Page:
Released in 2018, Hi Five the Cactus is billed as "The World's First Stop-Frame Animated Western." Directed and Animated by Chris Thomas, Hi Five is inspired by a song written by a former folk band in Philly called the Extraordinaires. Thomas expanded the story of the song into a five-act stop-frame animation that contains contains 12,984 individual frames.
Thomas is a self-taught animator from West Virginia. He says he “mistakenly ended up in Philadelphia after dropping out of Temple University and found shelter in an old-warehouse that had no windows to the outside world.” It was here where he animated his first film, Hi-Five the Cactus.
The puppets are generally all wire and epoxy armatures with fabric bodies and clay faces and extremities. The background started as a painted backdrop and eventually evolved into a digital projection. “I preferred the projection over the painting,” said Thomas. “I learned I could transform the set easier and actually composite the vultures in the background and shoot them in sequence to the animation.”
The lightning strike, however, was actually sculpted. For this Thomas wrapped a stick with tinfoil and moved a couple spotlights around to achieve the effect. “The nearby storm cloud was actually glued to a sheet of plexiglass which hid most of the lighting rigs,” added Thomas.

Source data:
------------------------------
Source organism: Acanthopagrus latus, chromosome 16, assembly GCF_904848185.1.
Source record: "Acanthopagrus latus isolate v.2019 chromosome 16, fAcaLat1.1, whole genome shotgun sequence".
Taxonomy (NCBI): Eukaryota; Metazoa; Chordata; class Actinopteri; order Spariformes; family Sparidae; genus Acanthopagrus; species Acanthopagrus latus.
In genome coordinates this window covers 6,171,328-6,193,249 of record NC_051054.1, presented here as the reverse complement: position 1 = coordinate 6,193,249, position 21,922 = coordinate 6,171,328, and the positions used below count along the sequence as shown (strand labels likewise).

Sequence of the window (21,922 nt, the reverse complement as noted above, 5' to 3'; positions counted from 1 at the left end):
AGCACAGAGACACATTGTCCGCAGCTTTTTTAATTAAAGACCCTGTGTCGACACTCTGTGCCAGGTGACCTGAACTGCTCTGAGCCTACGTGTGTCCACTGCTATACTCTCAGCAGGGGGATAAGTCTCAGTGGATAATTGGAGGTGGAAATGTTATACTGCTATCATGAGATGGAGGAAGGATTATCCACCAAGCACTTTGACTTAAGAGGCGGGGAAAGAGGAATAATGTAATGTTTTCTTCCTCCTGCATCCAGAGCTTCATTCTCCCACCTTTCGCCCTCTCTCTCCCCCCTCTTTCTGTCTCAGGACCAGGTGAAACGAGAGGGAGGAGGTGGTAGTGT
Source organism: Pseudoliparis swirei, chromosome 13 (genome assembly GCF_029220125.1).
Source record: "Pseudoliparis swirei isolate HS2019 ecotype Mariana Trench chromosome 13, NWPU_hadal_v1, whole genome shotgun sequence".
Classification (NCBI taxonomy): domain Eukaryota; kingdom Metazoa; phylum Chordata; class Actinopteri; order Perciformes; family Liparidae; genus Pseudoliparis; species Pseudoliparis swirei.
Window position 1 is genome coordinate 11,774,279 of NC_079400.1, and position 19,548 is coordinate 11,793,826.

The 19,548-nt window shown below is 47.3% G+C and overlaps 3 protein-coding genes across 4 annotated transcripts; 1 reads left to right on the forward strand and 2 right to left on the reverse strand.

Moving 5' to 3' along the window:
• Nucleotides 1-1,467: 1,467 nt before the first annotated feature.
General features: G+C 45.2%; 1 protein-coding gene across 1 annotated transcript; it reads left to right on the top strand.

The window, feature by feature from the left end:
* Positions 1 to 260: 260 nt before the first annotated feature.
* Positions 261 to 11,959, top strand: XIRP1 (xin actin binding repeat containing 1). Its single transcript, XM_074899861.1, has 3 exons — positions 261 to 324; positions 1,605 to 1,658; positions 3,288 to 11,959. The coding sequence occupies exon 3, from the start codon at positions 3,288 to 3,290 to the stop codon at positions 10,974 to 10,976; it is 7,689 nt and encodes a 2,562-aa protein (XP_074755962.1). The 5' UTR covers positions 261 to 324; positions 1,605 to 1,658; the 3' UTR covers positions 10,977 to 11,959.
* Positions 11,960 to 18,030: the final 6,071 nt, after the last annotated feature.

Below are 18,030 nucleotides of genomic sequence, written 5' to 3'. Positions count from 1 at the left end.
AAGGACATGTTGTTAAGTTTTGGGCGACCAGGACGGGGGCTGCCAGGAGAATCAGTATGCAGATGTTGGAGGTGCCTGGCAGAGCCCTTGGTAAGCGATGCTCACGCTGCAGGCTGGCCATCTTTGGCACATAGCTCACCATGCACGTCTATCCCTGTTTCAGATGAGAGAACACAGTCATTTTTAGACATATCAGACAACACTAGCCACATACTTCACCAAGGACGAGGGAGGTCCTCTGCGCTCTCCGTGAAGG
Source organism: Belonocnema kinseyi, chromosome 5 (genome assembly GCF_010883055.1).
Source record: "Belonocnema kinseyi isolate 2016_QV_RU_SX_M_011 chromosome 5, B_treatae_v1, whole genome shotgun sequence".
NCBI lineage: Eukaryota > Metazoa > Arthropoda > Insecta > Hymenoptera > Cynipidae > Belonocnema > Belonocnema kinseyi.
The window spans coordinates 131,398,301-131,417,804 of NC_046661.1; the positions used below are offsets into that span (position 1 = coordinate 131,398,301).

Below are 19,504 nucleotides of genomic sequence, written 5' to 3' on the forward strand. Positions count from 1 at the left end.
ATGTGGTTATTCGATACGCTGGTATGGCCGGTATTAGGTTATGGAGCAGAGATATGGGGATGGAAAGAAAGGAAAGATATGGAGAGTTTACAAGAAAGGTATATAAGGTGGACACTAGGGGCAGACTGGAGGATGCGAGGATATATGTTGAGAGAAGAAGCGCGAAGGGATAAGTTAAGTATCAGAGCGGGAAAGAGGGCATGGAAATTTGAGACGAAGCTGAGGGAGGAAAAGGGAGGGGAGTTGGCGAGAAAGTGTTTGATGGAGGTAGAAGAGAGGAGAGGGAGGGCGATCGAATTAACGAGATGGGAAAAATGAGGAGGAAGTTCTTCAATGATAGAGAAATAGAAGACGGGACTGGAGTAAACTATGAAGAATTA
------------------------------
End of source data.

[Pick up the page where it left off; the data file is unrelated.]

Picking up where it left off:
When asked about the incredible camera movements throughout the film, Thomas eagerly noted, “I feel as though animating the camera is almost as important as animating the characters. I want to feel like I am the same size as the puppet or I am actually moving with the puppets while I'm watching the animation. This to me, is most exciting!”
The camera movements were all created with a couple rigs modified by Thomas over the years. “One was a lighting boom which I mounted to a tripod head to and the other was a linear slide that also had a connecting tripod head. The ‘hand-held’ scene inside the shack before Hi-Five returns was shot on the linear slide by pivoting the camera head the opposite direction I moved the camera. I suppose its the same concept as the ‘vertigo-shot’ just on a pivot. For the POV scene where the cowboy pulls his revolver out and points it at Hi-Five, I actually zip-tied two really long puppet arms to the camera.”
Thomas’ debut production is a must-watch. Story written by Jay Purdy. Original score by Crooked Tooth and the Story Tellers. Winner of 4 Awards, 7 nominations and + 30 Festival screenings (5 international)…so far. Learn more at hifivethecactus.com.